Here, Sarah Anderson investigates the energy efficiency of your local supermarket, touching on the urgency of climate change, global examples and what’s happening in the UK
We have seen a dramatic rise in consciousness regarding the volume of damage that we have exerted on the environment over the past few years. Whether it is through disruptive protests like that carried out by Extinction Rebellion, powerful documentaries by David Attenborough or increasing pressure from generation Z, it seems that the country is beginning to wake up to the irreversibility of our actions on the earth.
According to research from the Global Carbon Project, carbon emissions are still growing at an exponential rate. In 2018 they reached a record high of 2.7% – the fastest rate of growth experienced in over seven years. It is clear, therefore, that although we might be trying to do our bit in helping to turn around the pending climate crisis, we are still not doing enough.
Supermarkets around the world – leading by example
One of the most significant factors in helping to protect the environment is through being energy efficient, and supermarkets can play a massive part in helping to cut down on carbon emissions. Supermarkets are enormous consumers of energy, through their use of freezers, refrigerators which are constantly being opened, heating and air conditioning, amongst other things.
With the average consumer able to choose where we spend our money on groceries, understanding where our favourite supermarket stands in relation to energy efficiency can and should be important.
Around the world, we are beginning to see more and more supermarkets prioritising energy efficiency and adapting themselves, which is starting to pay dividends to all things green.
Twenty Danish supermarkets now have the technology to allow them to send their surplus heat into local district heating networks. The heat which is produced by supermarket SuperBrugsen on the island of Als in Denmark, is recovered and then sent to homes in the local area. They already use their unwanted heat to heat up their own water system, giving them a financial saving of DKK200,000 (the equivalent to £24,081) while cutting back on their carbon emissions by 34%.
Finland’s pilot supermarket in Oulu consumes just 40% of the energy of a normal UK grocery store. They use a combination of solar power and storing energy to cut down their energy use and can even disconnect their cold chain from the grid occasionally.
According to the Premises Manager of the regional retail firm, Seppo Jakola:
“In this energy-saving pilot supermarket, annual electricity consumption totals 240 kWh per square metre, which is close to the consumption of a normal residence, whereas a normal grocery store consumes 600 kWh a year.”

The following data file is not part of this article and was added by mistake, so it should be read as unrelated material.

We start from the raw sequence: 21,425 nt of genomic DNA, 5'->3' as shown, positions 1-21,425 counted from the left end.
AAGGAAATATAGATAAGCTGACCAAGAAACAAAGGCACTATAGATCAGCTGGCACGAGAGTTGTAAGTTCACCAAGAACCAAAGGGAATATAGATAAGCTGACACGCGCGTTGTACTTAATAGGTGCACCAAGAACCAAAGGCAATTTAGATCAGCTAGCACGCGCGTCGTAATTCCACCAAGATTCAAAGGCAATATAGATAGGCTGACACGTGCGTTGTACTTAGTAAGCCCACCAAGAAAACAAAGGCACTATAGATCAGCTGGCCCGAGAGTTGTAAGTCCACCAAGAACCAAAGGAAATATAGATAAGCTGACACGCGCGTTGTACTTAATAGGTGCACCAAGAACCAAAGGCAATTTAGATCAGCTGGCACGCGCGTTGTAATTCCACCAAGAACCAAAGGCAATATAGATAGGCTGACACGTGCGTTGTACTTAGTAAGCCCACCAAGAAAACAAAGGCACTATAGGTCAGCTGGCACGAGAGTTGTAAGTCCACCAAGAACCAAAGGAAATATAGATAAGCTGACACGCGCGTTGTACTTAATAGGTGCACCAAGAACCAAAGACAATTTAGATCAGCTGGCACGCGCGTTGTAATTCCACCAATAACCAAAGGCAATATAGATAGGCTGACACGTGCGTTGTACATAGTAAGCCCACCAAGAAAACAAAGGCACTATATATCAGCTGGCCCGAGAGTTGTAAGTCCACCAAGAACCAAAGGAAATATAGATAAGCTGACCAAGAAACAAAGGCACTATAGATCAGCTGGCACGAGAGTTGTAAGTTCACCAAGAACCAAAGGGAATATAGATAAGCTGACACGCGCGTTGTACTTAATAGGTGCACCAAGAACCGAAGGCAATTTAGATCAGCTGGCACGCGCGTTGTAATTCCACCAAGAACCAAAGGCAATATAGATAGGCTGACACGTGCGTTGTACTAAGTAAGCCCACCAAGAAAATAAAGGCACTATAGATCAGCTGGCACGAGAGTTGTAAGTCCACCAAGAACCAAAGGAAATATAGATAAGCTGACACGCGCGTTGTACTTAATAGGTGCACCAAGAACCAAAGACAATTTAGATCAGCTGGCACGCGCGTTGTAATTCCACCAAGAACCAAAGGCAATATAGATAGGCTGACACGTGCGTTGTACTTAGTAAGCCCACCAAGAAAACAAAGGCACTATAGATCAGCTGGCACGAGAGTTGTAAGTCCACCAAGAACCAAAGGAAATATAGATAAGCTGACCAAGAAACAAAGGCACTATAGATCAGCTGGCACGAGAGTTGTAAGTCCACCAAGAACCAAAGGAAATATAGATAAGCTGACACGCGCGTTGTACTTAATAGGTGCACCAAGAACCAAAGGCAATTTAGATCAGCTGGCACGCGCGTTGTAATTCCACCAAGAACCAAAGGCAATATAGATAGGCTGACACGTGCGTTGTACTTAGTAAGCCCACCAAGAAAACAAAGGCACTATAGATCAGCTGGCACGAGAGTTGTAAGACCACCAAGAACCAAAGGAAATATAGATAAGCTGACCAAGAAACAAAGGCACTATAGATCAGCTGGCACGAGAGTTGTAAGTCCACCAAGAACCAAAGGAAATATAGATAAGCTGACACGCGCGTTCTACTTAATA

So, what is happening in the UK and how do British supermarkets compare?
What the UK has achieved so far
Anybody who is living in the UK will be aware of certain measures which have been implemented by supermarkets. The elimination of free plastic bags, changes in packaging to be better recycled and some attempts at reducing the amount of packaging used are some of the smaller efforts that supermarkets are doing.
In the UK, 12% of the country’s carbon emissions are created by Britain’s large, commercial refrigerating systems. Trials have been taking place between Tesco and the University of Lincoln to test whether they can use the stored up energy in freezers to help to provide a ‘virtual battery’ for the country, by cutting the energy when it is not needed as the food is cold enough. The ‘virtual battery’ could potentially harness between 25MW and 50MW if Tesco could scale this across the country.
Back in April this year, Sainsbury’s also announced their partnership with Npower – as their white label deal with British Gas came to a close – in the aim to create a bespoke Energy Saving Scheme. In the scheme, customers are supplied with 100% renewable energy as well as extra Nectar card points for switching.
In the UK we have seen some supermarkets making incremental changes to their operational supply chains in the name of energy efficiency. However, while some changes are better than none and should be celebrated, we should also continue to collectively encourage these retail giants to take more action.
Could most supermarket chains be reluctant to make big changes, as they are unwilling to risk losing customers by reducing convenience or choice?
For supermarket chains that operate both nationally and locally, it can be difficult to know exactly what can be done, especially if there isn’t the budget to work on large-scale trials or enough education surrounding the adoption of an energy-saving philosophy. Energy-saving experts such as Nexus Energy Solutions, are one example of how professional advice can help commercial businesses understand what potential energy-saving solutions are available to them.
Although British supermarkets are beginning to show an interest in cutting down carbon emissions, to be able to really make a difference, it’s time to think bigger. Whilst we are certainly not at the bottom of the list in terms of energy-efficient supermarkets, there is considerably more that our UK retail chains can be doing to protect the future of our planet.
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